Released to home consoles in November of last year, Sonic & All-Stars Racing Transformed ended up being one of the best games SEGA released in 2012. Marketing for the game was dead-on in proclaiming “It’s Not Just Racing. It’s Racing Transformed!”, as the game was both a huge step up from the previous game and a contender for the best character kart racer around. As the months went on, other versions of the game released with a Vita version in December and a PC version released just last month. The latest, and possibly final version of the game to be released, is for the 3DS. Despite being the most underpowered of the platforms, I was anxious to see how SEGA and Sumo were able to translate the console title to Nintendo’s handheld.
The 3DS version of Sonic & All-Stars Racing Transformed, surprisingly, retains every racer, track and track layout found in the console versions. All the basic gameplay elements including drifting, tricks, all-star moves and weapons are also intact. As such, the core gameplay that made the console version of the game so fun is all here. The area of the game which most closely matches the console version would have to be the Grand Prix mode, with the same cups and mirrored tracks present. Having said all that, fans of the World Tour mode may be saddened to learn that a lot of content has been cut, and as such World Tour is shorter and easier to complete than any other version of the game. Cut modes include Traffic Attack, Tank Battle, Ring Race, Drift Challenge, and multi-rival races.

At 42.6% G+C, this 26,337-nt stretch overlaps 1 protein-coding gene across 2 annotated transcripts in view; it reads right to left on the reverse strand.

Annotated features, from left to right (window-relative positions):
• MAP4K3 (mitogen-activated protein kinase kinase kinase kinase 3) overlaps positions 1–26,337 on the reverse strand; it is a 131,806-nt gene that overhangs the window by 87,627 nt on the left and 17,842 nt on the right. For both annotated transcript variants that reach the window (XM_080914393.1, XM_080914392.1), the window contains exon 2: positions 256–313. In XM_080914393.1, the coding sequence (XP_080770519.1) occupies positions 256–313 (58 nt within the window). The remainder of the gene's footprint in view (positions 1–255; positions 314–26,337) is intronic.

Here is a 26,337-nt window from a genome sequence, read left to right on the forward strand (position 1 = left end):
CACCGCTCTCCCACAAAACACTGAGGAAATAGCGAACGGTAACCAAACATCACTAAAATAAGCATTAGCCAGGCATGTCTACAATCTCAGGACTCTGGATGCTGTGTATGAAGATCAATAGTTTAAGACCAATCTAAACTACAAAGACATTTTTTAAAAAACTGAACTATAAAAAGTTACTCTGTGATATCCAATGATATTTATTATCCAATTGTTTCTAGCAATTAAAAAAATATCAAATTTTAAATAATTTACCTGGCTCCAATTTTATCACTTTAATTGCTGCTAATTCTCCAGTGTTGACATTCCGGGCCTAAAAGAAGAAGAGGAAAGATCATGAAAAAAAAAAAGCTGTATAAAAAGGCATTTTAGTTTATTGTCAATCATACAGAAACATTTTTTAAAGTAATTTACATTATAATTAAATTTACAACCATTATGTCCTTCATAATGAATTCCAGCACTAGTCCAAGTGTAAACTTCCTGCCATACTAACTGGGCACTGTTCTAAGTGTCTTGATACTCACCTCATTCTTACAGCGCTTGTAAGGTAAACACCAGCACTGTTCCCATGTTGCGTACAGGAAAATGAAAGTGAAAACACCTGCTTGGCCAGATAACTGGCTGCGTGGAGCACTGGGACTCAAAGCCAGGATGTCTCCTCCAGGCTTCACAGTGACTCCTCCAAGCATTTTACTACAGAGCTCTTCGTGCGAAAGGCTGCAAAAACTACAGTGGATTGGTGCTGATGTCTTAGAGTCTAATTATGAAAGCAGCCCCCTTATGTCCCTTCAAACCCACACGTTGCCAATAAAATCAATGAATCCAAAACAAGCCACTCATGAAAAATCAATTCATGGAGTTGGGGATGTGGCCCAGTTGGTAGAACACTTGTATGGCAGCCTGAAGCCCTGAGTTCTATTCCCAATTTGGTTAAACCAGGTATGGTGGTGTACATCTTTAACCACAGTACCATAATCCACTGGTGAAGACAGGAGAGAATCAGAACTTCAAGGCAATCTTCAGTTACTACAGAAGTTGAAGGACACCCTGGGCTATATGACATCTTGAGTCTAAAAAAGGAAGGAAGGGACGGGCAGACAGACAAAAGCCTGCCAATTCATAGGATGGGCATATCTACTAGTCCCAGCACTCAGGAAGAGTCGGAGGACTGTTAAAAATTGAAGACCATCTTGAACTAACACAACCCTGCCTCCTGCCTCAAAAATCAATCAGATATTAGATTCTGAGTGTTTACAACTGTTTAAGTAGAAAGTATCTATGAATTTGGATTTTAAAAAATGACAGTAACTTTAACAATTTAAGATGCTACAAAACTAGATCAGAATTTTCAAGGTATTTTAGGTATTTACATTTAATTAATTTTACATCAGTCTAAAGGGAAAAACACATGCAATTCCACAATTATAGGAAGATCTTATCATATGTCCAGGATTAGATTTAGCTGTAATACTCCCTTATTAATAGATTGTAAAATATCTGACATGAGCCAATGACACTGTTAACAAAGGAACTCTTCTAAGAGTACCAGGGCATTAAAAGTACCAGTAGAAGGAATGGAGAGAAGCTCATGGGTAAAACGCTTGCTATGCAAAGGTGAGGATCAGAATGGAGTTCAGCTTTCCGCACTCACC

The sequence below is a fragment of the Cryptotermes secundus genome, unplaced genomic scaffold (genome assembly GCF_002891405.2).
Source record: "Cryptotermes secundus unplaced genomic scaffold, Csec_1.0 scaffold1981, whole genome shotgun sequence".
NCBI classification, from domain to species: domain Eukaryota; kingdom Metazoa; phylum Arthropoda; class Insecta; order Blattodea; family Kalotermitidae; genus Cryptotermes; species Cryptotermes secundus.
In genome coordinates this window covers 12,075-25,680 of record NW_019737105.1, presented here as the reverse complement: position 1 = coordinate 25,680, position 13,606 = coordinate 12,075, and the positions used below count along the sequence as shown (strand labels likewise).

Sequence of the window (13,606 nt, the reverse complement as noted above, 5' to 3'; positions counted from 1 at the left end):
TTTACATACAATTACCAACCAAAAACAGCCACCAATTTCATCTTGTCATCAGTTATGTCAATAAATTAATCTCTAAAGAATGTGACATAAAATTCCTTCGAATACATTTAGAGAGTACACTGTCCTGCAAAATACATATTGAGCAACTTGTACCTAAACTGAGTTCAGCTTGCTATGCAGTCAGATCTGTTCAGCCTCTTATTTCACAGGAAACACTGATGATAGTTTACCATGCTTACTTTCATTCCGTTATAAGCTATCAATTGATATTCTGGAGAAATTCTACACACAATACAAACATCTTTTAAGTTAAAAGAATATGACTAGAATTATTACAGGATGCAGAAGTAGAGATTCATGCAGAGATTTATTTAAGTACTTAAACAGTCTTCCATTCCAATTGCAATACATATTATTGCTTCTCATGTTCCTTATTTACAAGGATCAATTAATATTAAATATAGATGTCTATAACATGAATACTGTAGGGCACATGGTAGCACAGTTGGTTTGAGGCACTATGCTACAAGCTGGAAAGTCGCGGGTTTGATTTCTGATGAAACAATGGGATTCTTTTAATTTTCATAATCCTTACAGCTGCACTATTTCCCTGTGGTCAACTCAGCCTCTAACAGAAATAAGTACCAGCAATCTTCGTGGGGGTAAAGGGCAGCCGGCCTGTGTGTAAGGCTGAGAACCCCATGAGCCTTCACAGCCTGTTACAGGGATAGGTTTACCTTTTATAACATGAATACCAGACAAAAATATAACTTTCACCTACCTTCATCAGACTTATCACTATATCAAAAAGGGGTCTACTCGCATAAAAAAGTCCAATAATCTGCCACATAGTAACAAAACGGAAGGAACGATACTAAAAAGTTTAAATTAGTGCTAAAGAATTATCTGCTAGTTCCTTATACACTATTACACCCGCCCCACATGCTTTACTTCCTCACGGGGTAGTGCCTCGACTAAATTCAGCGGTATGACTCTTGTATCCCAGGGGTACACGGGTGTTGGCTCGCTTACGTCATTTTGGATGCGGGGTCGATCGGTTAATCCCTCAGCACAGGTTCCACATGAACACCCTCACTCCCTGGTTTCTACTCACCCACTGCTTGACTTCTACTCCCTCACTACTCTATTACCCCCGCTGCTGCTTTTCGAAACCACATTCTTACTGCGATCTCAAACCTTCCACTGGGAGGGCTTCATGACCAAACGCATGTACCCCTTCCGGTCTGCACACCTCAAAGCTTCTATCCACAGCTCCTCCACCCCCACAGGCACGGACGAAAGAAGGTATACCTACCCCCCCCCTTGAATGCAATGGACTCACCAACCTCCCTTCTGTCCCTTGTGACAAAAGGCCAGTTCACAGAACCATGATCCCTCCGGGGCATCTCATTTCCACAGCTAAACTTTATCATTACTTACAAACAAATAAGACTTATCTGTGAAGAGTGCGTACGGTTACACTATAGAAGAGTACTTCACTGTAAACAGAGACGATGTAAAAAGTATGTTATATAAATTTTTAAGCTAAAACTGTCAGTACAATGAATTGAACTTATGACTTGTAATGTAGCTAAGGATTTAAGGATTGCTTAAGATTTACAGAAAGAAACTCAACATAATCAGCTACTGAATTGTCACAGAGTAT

While I personally did not miss some of the harder challenges, like Traffic Attack which would have been even harder thanks to the small screen of the 3DS, the World Tour mode does suffer due to a lack of variety. Those who have logged hours on the console version, and soldiered through World Tour mode there, might enjoy the change in the way the game plays out and the ability to unlock racers at a faster rate. Other gameplay modes include Time Attack, Single Race and the ability to play both local and online matches. In another case of cut content, there are no arena modes present, however I found standard online racers to be a lot of fun and the connection to be solid.
Also of note, like the other versions of the game there are bugs to be found. Some are small and can be overlooked, others are bigger and can make-or-break a race. Unfortunately, given how the 3DS doesn’t appear to be a very friendly platform when it comes to patches, these bugs may forever exist within the game. On the smaller side of things, there is a bug that causes certain racers to get turned around when making a water landing after letting loose a trick. I’ve noticed this happens mostly when I pull off a trick just as I make a landing, which I’ve since avoided by not tricking so soon to hitting the water. Another is the game’s tendency to register a transform trick as a failed stunt, despite the trick being pulled off well before the vehicle lands. Again, not a common occurrence but an annoying bug that can be typically avoided. A larger bug is a rare, but annoying, glitch in which a racer is unable to pull off tricks after unleashing an all-star move. Restarting a race will clear up the problem, but it is an annoying occurrence that has happened three times during my five hours of play.